When I was in kindergarten, I remember taking a shiny quarter to school one day. I was so excited. That was the day we got to write our moms and dads letters about how much we loved them and what we were learning in school. Of course, this was a couple of decades before instant communication techniques such as email and text messages.
I remember I got the quarter for postage from my brother who is ten years older than I am. I made him PROMISE not to tell mom and dad that I was writing them a letter because it was a surprise. I remember waiting almost impatiently for my parents to acknowledge my letter. It made my day when my message got the most prestigious award offered by my house: a spot on the refrigerator door. Paper 2 cents. Envelope 3 cents. Postage stamp 25 cents. Having your letter showcased on the refrigerator door: priceless.
There’s something about receiving a letter that to this day is so very special. It is even more so special now than it was in the past. Knowing someone somewhere took the time to write you a letter is … wonderful. However, these memories are coming with a continually increased price. 2017 is no exception – postage rates are going to rise to 49 cents. Let’s explore some ways to mitigate your exposure to continually increasing postage prices.
What This Means For International Mail
As Canadians, what affects the U.S. typically affects us too. Being their closest neighbor and trade partner, many political decisions they make affect us significantly. Even when something as small as a postage stamp goes up in price, we see an adverse impact on our economy. For example, every year millions of Canadians send postcards and letters to friends and family living in the United States. Similarly, millions of Americans communicate these same well wishing to their families who live in Canada. Every time there is a slight postage cost increase, some goods traded between private individuals goes down equally slightly.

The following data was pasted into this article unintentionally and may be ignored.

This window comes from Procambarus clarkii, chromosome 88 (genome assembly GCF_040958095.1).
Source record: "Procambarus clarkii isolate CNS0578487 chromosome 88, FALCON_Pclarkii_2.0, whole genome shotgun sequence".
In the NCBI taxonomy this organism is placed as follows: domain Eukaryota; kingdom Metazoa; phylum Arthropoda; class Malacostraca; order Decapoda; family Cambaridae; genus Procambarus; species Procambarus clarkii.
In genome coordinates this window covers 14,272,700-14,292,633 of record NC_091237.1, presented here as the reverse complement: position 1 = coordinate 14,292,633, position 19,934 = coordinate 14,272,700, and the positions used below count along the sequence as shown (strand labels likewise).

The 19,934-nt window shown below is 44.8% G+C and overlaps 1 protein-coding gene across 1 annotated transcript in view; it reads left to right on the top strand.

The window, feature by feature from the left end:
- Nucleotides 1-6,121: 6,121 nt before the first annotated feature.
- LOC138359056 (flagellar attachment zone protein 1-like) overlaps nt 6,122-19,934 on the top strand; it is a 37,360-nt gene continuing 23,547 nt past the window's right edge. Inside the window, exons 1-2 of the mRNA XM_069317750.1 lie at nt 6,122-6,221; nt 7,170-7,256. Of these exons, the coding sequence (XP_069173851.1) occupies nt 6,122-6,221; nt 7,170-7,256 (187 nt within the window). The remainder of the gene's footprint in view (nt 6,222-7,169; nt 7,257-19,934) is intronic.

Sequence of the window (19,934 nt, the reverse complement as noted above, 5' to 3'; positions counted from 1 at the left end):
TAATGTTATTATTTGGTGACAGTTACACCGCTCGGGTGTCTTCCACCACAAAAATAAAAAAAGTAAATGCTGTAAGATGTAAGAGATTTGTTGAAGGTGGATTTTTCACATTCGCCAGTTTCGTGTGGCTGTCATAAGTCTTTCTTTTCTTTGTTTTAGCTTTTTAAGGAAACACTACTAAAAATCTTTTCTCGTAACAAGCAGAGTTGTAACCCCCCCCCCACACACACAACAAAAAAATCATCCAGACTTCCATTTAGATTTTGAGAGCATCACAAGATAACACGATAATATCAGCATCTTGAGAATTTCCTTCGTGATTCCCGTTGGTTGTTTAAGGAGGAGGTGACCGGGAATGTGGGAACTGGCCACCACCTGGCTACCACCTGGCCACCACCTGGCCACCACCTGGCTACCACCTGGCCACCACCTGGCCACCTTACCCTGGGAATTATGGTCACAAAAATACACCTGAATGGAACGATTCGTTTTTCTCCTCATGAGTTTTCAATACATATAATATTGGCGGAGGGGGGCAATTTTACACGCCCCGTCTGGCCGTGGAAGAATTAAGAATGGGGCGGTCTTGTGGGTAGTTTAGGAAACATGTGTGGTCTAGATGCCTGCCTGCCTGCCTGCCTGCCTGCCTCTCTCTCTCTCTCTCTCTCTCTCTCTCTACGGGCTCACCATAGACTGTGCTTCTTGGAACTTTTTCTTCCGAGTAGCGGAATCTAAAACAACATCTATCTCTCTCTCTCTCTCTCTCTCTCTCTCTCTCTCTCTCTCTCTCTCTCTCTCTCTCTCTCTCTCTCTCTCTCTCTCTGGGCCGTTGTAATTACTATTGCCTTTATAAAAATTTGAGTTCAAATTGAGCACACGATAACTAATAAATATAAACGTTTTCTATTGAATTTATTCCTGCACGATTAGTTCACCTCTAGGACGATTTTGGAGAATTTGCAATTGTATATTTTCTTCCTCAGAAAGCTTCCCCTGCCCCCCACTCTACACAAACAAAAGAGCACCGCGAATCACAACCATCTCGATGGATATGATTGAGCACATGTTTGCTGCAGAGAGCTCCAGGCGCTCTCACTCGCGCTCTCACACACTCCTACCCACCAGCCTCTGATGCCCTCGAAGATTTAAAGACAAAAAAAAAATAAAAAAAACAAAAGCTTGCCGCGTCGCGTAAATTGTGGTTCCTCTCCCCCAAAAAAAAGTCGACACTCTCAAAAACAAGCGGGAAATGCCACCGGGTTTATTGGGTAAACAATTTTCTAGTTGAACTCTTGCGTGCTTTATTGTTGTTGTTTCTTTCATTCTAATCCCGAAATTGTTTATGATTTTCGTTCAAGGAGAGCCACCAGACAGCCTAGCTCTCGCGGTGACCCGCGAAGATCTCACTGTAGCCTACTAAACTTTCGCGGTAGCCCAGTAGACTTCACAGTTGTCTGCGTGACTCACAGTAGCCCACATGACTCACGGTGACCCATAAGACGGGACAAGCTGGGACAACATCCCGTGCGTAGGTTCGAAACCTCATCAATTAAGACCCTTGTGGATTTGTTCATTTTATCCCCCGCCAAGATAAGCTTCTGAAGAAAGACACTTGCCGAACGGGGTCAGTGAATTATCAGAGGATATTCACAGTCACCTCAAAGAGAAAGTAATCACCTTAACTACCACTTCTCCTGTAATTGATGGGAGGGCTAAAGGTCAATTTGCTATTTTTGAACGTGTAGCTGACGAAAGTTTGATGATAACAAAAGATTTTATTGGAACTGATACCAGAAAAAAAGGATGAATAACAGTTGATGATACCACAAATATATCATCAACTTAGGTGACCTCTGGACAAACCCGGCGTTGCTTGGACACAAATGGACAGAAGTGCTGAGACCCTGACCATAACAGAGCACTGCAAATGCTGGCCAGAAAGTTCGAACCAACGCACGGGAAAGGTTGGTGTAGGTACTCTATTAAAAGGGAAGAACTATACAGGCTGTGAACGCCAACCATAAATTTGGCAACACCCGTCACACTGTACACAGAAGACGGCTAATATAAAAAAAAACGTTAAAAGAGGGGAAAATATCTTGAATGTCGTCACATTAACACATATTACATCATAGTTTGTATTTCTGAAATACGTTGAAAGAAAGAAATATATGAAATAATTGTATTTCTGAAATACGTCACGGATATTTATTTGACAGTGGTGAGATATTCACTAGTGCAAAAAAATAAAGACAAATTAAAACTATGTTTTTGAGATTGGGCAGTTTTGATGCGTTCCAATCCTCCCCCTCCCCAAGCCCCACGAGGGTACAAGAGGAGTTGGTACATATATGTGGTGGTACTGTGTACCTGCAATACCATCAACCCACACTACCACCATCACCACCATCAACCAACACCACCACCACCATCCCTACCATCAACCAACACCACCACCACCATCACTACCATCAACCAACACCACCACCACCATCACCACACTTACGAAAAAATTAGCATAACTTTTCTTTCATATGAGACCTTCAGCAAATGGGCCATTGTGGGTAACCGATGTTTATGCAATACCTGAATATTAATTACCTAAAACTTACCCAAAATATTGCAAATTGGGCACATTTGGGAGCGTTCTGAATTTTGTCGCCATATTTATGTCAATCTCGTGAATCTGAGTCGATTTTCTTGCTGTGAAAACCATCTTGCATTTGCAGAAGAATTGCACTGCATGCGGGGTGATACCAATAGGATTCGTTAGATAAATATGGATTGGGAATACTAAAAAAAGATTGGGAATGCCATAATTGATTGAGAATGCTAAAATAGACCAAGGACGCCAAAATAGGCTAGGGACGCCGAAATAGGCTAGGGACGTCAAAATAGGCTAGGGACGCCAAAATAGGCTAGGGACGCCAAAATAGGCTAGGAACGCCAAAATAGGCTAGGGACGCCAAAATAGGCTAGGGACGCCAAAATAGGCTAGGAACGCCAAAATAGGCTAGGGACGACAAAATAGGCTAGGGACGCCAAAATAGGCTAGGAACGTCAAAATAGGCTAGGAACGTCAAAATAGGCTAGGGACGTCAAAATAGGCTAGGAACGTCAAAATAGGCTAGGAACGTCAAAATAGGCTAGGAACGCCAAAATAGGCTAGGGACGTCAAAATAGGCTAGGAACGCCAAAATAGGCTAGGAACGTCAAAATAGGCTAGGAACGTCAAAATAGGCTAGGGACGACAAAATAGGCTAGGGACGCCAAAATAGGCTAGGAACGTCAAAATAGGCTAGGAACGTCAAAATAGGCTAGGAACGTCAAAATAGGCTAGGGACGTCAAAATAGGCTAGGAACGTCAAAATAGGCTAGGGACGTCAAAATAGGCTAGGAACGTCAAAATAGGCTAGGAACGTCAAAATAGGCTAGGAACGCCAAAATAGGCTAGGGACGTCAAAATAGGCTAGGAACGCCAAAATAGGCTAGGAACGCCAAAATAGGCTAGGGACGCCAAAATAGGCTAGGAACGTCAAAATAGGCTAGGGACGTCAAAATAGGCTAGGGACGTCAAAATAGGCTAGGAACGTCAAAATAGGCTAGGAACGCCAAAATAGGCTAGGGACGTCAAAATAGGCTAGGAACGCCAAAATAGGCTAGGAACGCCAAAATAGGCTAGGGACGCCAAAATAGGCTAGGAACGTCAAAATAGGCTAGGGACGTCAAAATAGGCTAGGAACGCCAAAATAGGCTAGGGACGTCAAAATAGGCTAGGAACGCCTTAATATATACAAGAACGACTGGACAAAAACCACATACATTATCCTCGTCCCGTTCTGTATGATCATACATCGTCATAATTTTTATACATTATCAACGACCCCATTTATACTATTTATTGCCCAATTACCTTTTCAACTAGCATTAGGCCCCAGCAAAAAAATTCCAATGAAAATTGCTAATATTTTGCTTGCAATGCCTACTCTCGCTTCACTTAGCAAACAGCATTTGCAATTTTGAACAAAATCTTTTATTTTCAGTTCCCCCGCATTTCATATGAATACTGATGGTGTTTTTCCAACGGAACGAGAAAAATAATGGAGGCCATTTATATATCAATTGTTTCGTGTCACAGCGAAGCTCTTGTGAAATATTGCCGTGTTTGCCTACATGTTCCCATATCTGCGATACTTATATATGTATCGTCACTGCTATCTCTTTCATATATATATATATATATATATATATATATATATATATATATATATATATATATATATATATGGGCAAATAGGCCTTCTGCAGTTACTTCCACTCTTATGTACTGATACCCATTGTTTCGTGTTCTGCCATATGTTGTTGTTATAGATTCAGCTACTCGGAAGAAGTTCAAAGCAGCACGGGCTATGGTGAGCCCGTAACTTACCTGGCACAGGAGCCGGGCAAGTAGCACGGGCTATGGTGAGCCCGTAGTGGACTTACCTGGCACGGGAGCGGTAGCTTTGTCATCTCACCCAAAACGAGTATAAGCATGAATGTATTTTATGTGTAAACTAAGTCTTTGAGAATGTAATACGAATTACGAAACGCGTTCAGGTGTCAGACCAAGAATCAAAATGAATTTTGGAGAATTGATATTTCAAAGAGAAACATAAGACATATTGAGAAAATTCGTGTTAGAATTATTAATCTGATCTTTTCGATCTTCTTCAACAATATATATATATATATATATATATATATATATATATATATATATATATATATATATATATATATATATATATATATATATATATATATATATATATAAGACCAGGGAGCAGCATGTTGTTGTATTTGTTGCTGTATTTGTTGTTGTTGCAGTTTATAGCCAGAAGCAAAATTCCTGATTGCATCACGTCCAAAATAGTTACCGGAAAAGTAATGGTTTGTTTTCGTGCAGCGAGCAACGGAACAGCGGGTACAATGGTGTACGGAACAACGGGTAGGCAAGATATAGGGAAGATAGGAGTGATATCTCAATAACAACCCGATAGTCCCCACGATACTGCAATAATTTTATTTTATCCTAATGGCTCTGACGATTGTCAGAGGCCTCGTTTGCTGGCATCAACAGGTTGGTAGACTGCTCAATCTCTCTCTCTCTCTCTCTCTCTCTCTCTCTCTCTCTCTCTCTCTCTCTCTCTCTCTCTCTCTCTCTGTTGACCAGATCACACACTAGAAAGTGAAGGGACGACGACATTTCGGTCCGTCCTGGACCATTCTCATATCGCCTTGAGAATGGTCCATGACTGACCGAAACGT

That’s why we suggest everyone pick up the new Forever postage stamps. They are super convenient and pack a ton of value. Which is a great segway into our next section!
Forever Postage Stamps
I have a friend that is a lot cheaper than I am. When the forever postage stamp first hit the market, she bought them up like they were going out of style. I told her she was nuts – who spends $400 on postage? She retorted that I was the one who was nuts for not snatching up some of these attractive investments. She looked me square in the eye and said “Megan – do you ever think postage will go down? Think about it. Postage is only going up. For me, they will stay the same.”
She had a point. If you are reading this on Sunday, May 10th – it’s too late to snatch up some Forever Postage Stamps at the 42 cent price. However, buying the forever postage stamp at 44 cents may not be such a bad thing. Click here for a list of locations where you can purchase stamps.
Send Correspondence via Email
I try to send all the messages I can via email. Right now, it’s free. Plus it’s so easy. I spend all my time at a computer writing or working, so taking three minutes to type up a quick email is convenient. Of course, receiving a letter is always appreciated so I will send cards or letters for special occasions.
Pay Your Bills Online
When I first started dating my husband, he still paid all his bills the old-fashioned way. He would write out the checks, attach them to the remittance advice, put them in an envelope, slap a postage stamp on them, and drop them off at the post office. I begged him to try online bill pay, but he liked doing it his way. He got super busy with work one time, and I had to write out his checks and get everything around. He had to sign the checks because we weren’t married yet. He forgot to sign half of them, so he sent off a bunch of unsigned checks that weren’t even written by him. Lucky for us, they still cleared the bank. However, this could have been a costly error.
We got married. I introduced him to bill pay. To date, we never mail any of our bills. If a vendor doesn’t have a website, we just use our bank’s bill pay service. You can even set up your bill pay to send out bills on their due date. What a wonderful thing! We estimate that we save at least $100 per year in postage costs alone.
This isn’t the first time our postage rates have increased – and I can guarantee you that it certainly won’t be the last postage increase, either. You can mitigate your exposure to high postage by buying forever stamps, sending email, and paying your bills online. Honestly, the postage rate increase won’t affect me too awful bad. I have only posted about five letters this year, and three of them were mother’s day cards.